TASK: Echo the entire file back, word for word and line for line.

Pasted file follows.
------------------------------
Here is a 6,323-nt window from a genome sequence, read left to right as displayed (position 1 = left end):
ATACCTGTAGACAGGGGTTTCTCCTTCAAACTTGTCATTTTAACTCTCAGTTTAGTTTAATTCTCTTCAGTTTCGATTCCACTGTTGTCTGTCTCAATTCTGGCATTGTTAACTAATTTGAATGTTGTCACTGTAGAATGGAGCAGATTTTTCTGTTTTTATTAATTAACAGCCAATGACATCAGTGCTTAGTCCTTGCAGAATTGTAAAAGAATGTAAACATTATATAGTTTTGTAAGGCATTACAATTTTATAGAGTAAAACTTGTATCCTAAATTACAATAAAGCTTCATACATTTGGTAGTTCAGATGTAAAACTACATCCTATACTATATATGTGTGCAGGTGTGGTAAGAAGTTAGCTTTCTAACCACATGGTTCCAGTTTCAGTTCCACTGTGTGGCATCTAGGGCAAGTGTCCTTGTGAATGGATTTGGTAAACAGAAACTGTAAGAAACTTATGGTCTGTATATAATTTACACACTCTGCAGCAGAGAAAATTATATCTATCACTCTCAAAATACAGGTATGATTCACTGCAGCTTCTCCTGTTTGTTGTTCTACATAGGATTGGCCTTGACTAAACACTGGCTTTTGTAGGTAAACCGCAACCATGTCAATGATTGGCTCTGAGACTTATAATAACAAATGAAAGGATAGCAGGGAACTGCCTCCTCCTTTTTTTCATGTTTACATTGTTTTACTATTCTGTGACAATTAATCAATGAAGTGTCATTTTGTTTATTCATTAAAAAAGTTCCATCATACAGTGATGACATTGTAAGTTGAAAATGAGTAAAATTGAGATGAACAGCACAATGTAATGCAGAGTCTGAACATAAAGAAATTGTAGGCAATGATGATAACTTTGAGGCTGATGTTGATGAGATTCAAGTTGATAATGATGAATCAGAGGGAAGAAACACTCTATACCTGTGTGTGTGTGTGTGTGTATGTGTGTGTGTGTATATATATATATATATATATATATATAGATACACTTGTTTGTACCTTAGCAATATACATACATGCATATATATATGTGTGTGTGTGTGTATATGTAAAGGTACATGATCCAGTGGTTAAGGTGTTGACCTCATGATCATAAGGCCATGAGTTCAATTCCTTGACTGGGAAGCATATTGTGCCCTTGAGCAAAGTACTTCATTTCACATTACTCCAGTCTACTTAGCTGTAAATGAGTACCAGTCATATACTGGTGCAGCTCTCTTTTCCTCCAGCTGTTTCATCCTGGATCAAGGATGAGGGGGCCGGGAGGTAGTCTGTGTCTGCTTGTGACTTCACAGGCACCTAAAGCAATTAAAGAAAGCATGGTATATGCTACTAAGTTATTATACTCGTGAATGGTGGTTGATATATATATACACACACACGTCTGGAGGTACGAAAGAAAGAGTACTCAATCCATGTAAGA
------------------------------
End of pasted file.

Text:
Here is a 6,323-nt window from a genome sequence, read left to right as displayed (position 1 = left end):
ATACCTGTAGACAGGGGTTTCTCCTTCAAACTTGTCATTTTAACTCTCAGTTTAGTTTAATTCTCTTCAGTTTCGATTCCACTGTTGTCTGTCTCAATTCTGGCATTGTTAACTAATTTGAATGTTGTCACTGTAGAATGGAGCAGATTTTTCTGTTTTTATTAATTAACAGCCAATGACATCAGTGCTTAGTCCTTGCAGAATTGTAAAAGAATGTAAACATTATATAGTTTTGTAAGGCATTACAATTTTATAGAGTAAAACTTGTATCCTAAATTACAATAAAGCTTCATACATTTGGTAGTTCAGATGTAAAACTACATCCTATACTATATATGTGTGCAGGTGTGGTAAGAAGTTAGCTTTCTAACCACATGGTTCCAGTTTCAGTTCCACTGTGTGGCATCTAGGGCAAGTGTCCTTGTGAATGGATTTGGTAAACAGAAACTGTAAGAAACTTATGGTCTGTATATAATTTACACACTCTGCAGCAGAGAAAATTATATCTATCACTCTCAAAATACAGGTATGATTCACTGCAGCTTCTCCTGTTTGTTGTTCTACATAGGATTGGCCTTGACTAAACACTGGCTTTTGTAGGTAAACCGCAACCATGTCAATGATTGGCTCTGAGACTTATAATAACAAATGAAAGGATAGCAGGGAACTGCCTCCTCCTTTTTTTCATGTTTACATTGTTTTACTATTCTGTGACAATTAATCAATGAAGTGTCATTTTGTTTATTCATTAAAAAAGTTCCATCATACAGTGATGACATTGTAAGTTGAAAATGAGTAAAATTGAGATGAACAGCACAATGTAATGCAGAGTCTGAACATAAAGAAATTGTAGGCAATGATGATAACTTTGAGGCTGATGTTGATGAGATTCAAGTTGATAATGATGAATCAGAGGGAAGAAACACTCTATACCTGTGTGTGTGTGTGTGTGTATGTGTGTGTGTGTATATATATATATATATATATATATATAGATACACTTGTTTGTACCTTAGCAATATACATACATGCATATATATATGTGTGTGTGTGTGTATATGTAAAGGTACATGATCCAGTGGTTAAGGTGTTGACCTCATGATCATAAGGCCATGAGTTCAATTCCTTGACTGGGAAGCATATTGTGCCCTTGAGCAAAGTACTTCATTTCACATTACTCCAGTCTACTTAGCTGTAAATGAGTACCAGTCATATACTGGTGCAGCTCTCTTTTCCTCCAGCTGTTTCATCCTGGATCAAGGATGAGGGGGCCGGGAGGTAGTCTGTGTCTGCTTGTGACTTCACAGGCACCTAAAGCAATTAAAGAAAGCATGGTATATGCTACTAAGTTATTATACTCGTGAATGGTGGTTGATATATATATACACACACACGTCTGGAGGTACGAAAGAAAGAGTACTCAATCCATGTAAGA